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Waiting on a Milestone

Last week, Tom Verducci profiled Derek Jeter in SI:

“In all my years playing with him,” says Paul O’Neill, Jeter’s teammate from 1995 through 2001, “I don’t think I ever heard him have one technical discussion about the mechanics of hitting. He keeps it simple. He just plays. It’s like he’s still playing high school baseball.”

…”I worked on staying inside the ball in the minor leagues and pretty much every offseason in Tampa with [coach] Gary Denbo,” Jeter says. “But he didn’t teach it to me. That’s just how it was: Keep my hands inside the ball. It’s still the same thing. A lot of people stay inside the ball, but I don’t know about to that extreme.”

Jeter’s hands-in approach relies on making contact with the ball so late—farther in its flight path—that he can hit even inside pitches to the opposite field with authority. Entering this season, on pitches he hit to rightfield, Jeter had a .479 average and a .718 slugging percentage.

“All these years he’s stayed true to what he does best,” O’Neill says. “He had a year or two where he started to gain some strength and turned on some balls, but for the most part he is an example of taking something you do that is good and making it great. In a time when there was pressure in baseball to hit more home runs, he never caved in to that.”

It’s a defensive-looking swing. Jeter hasn’t changed his approach all these years and shortly after he returns from the disabled list he’ll reach 3,000 hits. We’ll be there cheering him on.

[Photo Credit: Sports Illustrated]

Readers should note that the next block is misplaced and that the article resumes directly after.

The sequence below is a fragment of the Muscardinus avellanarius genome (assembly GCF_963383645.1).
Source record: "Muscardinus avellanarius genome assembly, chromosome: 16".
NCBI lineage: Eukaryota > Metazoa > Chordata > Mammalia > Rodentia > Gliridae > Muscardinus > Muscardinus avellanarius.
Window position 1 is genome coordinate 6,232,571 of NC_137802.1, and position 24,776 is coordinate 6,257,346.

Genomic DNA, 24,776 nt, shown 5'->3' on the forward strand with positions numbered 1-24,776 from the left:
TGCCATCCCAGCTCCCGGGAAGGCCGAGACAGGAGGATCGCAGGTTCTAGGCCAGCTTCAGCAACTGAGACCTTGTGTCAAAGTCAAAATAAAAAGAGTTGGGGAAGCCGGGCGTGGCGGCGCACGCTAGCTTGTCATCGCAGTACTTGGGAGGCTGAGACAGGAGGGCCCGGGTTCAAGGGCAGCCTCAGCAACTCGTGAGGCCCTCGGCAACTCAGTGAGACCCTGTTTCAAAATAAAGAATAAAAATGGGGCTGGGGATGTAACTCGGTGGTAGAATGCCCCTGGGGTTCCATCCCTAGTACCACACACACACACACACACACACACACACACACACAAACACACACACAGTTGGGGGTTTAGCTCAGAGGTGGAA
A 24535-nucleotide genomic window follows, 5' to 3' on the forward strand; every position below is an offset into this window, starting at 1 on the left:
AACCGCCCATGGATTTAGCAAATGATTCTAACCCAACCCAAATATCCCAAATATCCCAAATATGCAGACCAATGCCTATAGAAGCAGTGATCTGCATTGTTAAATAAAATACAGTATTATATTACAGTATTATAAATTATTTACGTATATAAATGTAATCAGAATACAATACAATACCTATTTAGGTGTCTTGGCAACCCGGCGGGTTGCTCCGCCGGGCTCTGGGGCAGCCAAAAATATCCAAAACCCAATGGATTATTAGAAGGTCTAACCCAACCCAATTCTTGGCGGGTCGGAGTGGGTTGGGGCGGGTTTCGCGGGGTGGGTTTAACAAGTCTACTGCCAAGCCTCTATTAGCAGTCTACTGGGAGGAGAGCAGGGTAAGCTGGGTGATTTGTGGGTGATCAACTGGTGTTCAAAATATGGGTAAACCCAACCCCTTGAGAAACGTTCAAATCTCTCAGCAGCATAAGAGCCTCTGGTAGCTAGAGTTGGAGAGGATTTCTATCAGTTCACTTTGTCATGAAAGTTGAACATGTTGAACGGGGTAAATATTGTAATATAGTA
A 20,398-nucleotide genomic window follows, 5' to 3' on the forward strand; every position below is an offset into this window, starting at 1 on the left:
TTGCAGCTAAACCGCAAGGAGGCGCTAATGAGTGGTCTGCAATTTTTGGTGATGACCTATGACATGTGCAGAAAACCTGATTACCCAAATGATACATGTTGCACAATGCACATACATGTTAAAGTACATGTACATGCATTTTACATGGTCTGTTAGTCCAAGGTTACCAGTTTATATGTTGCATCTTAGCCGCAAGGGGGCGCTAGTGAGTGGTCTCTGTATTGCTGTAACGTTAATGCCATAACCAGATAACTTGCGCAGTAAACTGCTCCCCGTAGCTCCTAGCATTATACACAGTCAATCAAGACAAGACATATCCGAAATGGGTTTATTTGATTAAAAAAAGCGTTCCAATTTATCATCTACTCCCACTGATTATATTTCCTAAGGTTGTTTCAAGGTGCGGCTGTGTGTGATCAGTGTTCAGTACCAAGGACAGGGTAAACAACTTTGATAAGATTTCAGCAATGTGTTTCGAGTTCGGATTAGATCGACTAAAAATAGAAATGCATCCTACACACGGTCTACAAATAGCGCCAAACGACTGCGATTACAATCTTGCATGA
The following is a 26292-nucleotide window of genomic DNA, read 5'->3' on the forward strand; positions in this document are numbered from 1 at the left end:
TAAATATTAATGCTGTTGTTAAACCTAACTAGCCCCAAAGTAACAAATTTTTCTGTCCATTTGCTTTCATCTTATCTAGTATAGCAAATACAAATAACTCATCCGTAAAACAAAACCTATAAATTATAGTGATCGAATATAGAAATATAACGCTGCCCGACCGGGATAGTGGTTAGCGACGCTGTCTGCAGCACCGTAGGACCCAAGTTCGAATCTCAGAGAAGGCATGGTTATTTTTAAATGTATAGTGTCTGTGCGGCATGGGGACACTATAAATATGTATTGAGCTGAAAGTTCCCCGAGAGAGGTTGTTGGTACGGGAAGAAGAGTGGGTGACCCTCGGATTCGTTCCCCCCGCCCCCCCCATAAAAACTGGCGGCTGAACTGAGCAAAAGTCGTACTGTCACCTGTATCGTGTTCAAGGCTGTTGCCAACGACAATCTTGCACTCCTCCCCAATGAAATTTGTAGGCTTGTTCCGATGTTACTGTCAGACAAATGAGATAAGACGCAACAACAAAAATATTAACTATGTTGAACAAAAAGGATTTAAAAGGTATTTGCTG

1 Mattpat11   ~  Jun 21, 2011 10:14 am

and shortly after he returns from the disabled list he’ll reach 3,000 hits. We’ll be there cheering him on.

Well, unless you write for No Maas.

2 Alex Belth   ~  Jun 21, 2011 10:38 am

Or you are Old Yanks Fan. LOL.

3 RIYank   ~  Jun 21, 2011 11:13 am

We'll be watching, with tears in our eyes.

4 The Hawk   ~  Jun 21, 2011 11:25 am

I've observed there is a weird strain of Yankee fan that doesn't like Jeter. For instance I just got an email about some tickets that are available from a family friend. He started the email with "How well the Yanks are playing WITHOUT Jeter?!? I think they also played real well when he was on the DL in 2003!"

****ing 2003?

5 Alex Belth   ~  Jun 21, 2011 11:50 am

4) I think it may just be that some fans see that Jeter is declining and want, more than anything, to have above average players at each position. They see the rest as nostalgia. It may also be because Jeter has had such a charmed career that some folks are enjoying him going through some adversity.

6 ms october   ~  Jun 21, 2011 12:03 pm

[4] there is definitely a strain of fans that don't like jeter.
most of them thought he was always over-rated (most of them profess to be sabermetrically inclined - so take a look at his career numbers, they are pretty fucking good). and now that he is in decline they are relishing it and want to put those nails in.

7 Sliced Bread   ~  Jun 21, 2011 12:59 pm

Those are amazing numbers, Jeter's slices to right field.
Alex, I wouldn't call his swing defensive-looking. Even without the insight of knowing he's basically trying to go that way, I've always admired Jeter's approach as confident, and aggressive. The result, line drives to right, could be misinterpreted as the result of defensive swinging, but I see him as very much an attack hitter. Even when he takes a pitch, he's tracking it to the glove, on the verge of pouncing.

8 Alex Belth   ~  Jun 21, 2011 3:20 pm

7) Excellent point. But that's why I said it is defensive-looking and not defensive at all.

9 joejoejoe   ~  Jun 21, 2011 4:21 pm

Jeter's swing is a bit like Agassi's return of serve. The advantage is supposed to be to the pitcher or server but the reaction/response is a type of attack.

10 Sliced Bread   ~  Jun 21, 2011 5:04 pm

8) sorry, I took defensive-looking as defensive. My point was probably more in response to Verducci's line about Jeter swinging like a man trying to swat at a bee in a phone booth. I thought that made Jeter's approach sound too defensive, and less attack-mode.

9) yeah, that's a good analogy.

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